A digest takes the place of the tag when pulling an image, for example, to pull the above
       image by digest, run the following command:

              $ docker image pull ubuntu@sha256:45b23dee08af5e43a7fea6c4cf9c25ccf269ee113168c19722f87876677c5cb2

              sha256:45b23dee08af5e43a7fea6c4cf9c25ccf269ee113168c19722f87876677c5cb2: Pulling from library/ubuntu
              5a132a7e7af1: Already exists
              fd2731e4c50c: Already exists
              28a2f68d1120: Already exists
              a3ed95caeb02: Already exists
              Digest: sha256:45b23dee08af5e43a7fea6c4cf9c25ccf269ee113168c19722f87876677c5cb2
              Status: Downloaded newer image for ubuntu@sha256:45b23dee08af5e43a7fea6c4cf9c25ccf269ee113168c19722f87876677c5cb2

       Digest can also be used in the FROM of a Dockerfile, for example:

              FROM ubuntu@sha256:45b23dee08af5e43a7fea6c4cf9c25ccf269ee113168c19722f87876677c5cb2
              MAINTAINER some maintainer <maintainer@example.com>

              Note: Using this feature "pins" an image to a specific version in time.  Docker
              will therefore not pull updated versions of an image, which may include security
              updates. If you want to pull an updated image, you need to change the digest
              accordingly.

Pulling from a different registry

       By default, docker image pull pulls images from Docker Hub. It is also possible to
       manually specify the path of a registry to pull from. For example, if you have set up a
       local registry, you can specify its path to pull from it. A registry path is similar to a
       URL, but does not contain a protocol specifier (https://).

       The following command pulls the testing/test-image image from a local registry listening
       on port 5000 (myregistry.local:5000):

              $ docker image pull myregistry.local:5000/testing/test-image

       Registry credentials are managed by docker-login(1).

       Docker uses the https:// protocol to communicate with a registry, unless the registry is
       allowed to be accessed over an insecure connection. Refer to the insecure registries
       ⟨https://docs.docker.com/engine/reference/commandline/dockerd/#insecure-registries⟩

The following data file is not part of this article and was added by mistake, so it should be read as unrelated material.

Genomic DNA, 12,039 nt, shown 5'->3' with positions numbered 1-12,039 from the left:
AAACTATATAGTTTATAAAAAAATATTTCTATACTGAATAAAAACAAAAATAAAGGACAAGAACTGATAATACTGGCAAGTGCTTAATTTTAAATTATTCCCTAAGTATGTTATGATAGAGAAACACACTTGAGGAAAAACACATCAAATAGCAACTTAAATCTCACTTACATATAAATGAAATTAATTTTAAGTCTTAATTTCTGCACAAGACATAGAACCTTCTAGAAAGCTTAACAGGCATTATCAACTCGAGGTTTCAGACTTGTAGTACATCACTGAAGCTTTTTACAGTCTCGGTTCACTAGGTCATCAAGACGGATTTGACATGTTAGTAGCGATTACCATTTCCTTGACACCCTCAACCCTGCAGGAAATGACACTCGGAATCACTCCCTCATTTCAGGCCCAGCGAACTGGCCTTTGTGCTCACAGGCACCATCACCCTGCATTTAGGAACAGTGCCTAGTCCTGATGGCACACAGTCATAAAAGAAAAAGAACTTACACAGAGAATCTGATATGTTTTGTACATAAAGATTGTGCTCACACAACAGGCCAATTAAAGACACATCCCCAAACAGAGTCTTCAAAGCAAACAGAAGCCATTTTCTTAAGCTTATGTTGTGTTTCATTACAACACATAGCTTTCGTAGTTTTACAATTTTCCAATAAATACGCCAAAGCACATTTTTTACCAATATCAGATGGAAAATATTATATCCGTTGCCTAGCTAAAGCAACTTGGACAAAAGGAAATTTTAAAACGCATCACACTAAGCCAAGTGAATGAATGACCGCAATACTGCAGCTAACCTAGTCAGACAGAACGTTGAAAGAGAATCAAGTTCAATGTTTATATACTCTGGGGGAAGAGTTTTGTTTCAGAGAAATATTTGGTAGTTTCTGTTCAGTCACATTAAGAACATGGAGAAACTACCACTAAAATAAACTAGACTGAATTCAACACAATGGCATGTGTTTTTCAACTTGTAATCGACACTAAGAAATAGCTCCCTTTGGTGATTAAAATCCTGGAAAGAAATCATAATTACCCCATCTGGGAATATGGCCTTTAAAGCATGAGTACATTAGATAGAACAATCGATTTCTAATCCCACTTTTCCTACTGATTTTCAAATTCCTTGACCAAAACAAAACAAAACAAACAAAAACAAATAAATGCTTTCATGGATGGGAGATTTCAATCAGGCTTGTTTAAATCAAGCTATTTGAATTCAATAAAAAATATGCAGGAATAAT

section in the online documentation for more information.

Pull a repository with multiple images

       By default, docker image pull pulls a single image from the registry. A repository can
       contain multiple images. To pull all images from a repository, provide the -a (or
       --all-tags) option when using docker image pull.

       This command pulls all images from the fedora repository:

              $ docker image pull --all-tags fedora

              Pulling repository fedora
              ad57ef8d78d7: Download complete
              105182bb5e8b: Download complete
              511136ea3c5a: Download complete
              73bd853d2ea5: Download complete

              Status: Downloaded newer image for fedora

       After the pull has completed use the docker images command to see the images that were
       pulled. The example below shows all the fedora images that are present locally:

              $ docker images fedora

              REPOSITORY   TAG         IMAGE ID        CREATED      SIZE
              fedora       rawhide     ad57ef8d78d7    5 days ago   359.3 MB
              fedora       20          105182bb5e8b    5 days ago   372.7 MB
              fedora       heisenbug   105182bb5e8b    5 days ago   372.7 MB
              fedora       latest      105182bb5e8b    5 days ago   372.7 MB

Canceling a pull

       Killing the docker image pull process, for example by pressing CTRL-c while it is running
       in a terminal, will terminate the pull operation.

              $ docker image pull fedora

              Using default tag: latest
              latest: Pulling from library/fedora
              a3ed95caeb02: Pulling fs layer
              236608c7b546: Pulling fs layer
              ^C

              Note: Technically, the Engine terminates a pull operation when the connection
              between the Docker Engine daemon and the Docker Engine client initiating the pull
              is lost. If the connection with the Engine daemon is lost for other reasons than a
              manual interaction, the pull is also aborted.

OPTIONS

       -a, --all-tags[=false]
           Download all tagged images in the repository

       --disable-content-trust[=true]
           Skip image verification

       -h, --help[=false]
           help for pull

       --platform=""
           Set platform if server is multi-platform capable

       -q, --quiet[=false]
           Suppress verbose output

SEE ALSO

       docker-image(1)